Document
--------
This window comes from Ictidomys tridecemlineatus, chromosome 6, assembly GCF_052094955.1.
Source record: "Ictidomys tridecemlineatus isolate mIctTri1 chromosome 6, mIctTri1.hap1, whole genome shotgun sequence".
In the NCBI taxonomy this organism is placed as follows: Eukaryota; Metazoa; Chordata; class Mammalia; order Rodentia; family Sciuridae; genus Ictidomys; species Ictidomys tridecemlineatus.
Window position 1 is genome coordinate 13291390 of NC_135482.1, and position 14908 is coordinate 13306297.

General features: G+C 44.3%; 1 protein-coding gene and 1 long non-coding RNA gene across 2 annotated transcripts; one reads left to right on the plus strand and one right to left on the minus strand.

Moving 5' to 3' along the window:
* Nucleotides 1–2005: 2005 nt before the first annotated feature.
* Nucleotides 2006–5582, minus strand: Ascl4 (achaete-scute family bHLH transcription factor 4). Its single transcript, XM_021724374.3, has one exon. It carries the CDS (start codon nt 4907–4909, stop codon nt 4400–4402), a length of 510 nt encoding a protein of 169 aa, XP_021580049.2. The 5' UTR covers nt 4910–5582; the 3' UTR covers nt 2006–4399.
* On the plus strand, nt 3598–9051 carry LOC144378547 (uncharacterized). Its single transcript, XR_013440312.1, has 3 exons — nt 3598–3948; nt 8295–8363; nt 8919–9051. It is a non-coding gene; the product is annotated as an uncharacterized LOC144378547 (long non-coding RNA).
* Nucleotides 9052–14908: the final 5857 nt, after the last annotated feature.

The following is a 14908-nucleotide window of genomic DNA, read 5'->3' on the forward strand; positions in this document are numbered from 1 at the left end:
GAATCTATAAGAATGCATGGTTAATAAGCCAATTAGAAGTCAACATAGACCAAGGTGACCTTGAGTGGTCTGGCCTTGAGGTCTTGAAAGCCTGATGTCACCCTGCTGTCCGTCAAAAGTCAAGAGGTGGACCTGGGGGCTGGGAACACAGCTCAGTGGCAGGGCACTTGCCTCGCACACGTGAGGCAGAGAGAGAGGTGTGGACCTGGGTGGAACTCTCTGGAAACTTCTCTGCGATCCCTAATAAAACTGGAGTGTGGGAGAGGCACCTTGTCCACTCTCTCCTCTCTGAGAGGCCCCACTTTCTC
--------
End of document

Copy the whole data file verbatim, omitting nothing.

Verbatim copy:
This window comes from Ictidomys tridecemlineatus, chromosome 6, assembly GCF_052094955.1.
Source record: "Ictidomys tridecemlineatus isolate mIctTri1 chromosome 6, mIctTri1.hap1, whole genome shotgun sequence".
In the NCBI taxonomy this organism is placed as follows: Eukaryota; Metazoa; Chordata; class Mammalia; order Rodentia; family Sciuridae; genus Ictidomys; species Ictidomys tridecemlineatus.
Window position 1 is genome coordinate 13291390 of NC_135482.1, and position 14908 is coordinate 13306297.

General features: G+C 44.3%; 1 protein-coding gene and 1 long non-coding RNA gene across 2 annotated transcripts; one reads left to right on the plus strand and one right to left on the minus strand.

Moving 5' to 3' along the window:
* Nucleotides 1–2005: 2005 nt before the first annotated feature.
* Nucleotides 2006–5582, minus strand: Ascl4 (achaete-scute family bHLH transcription factor 4). Its single transcript, XM_021724374.3, has one exon. It carries the CDS (start codon nt 4907–4909, stop codon nt 4400–4402), a length of 510 nt encoding a protein of 169 aa, XP_021580049.2. The 5' UTR covers nt 4910–5582; the 3' UTR covers nt 2006–4399.
* On the plus strand, nt 3598–9051 carry LOC144378547 (uncharacterized). Its single transcript, XR_013440312.1, has 3 exons — nt 3598–3948; nt 8295–8363; nt 8919–9051. It is a non-coding gene; the product is annotated as an uncharacterized LOC144378547 (long non-coding RNA).
* Nucleotides 9052–14908: the final 5857 nt, after the last annotated feature.

The following is a 14908-nucleotide window of genomic DNA, read 5'->3' on the forward strand; positions in this document are numbered from 1 at the left end:
GAATCTATAAGAATGCATGGTTAATAAGCCAATTAGAAGTCAACATAGACCAAGGTGACCTTGAGTGGTCTGGCCTTGAGGTCTTGAAAGCCTGATGTCACCCTGCTGTCCGTCAAAAGTCAAGAGGTGGACCTGGGGGCTGGGAACACAGCTCAGTGGCAGGGCACTTGCCTCGCACACGTGAGGCAGAGAGAGAGGTGTGGACCTGGGTGGAACTCTCTGGAAACTTCTCTGCGATCCCTAATAAAACTGGAGTGTGGGAGAGGCACCTTGTCCACTCTCTCCTCTCTGAGAGGCCCCACTTTCTC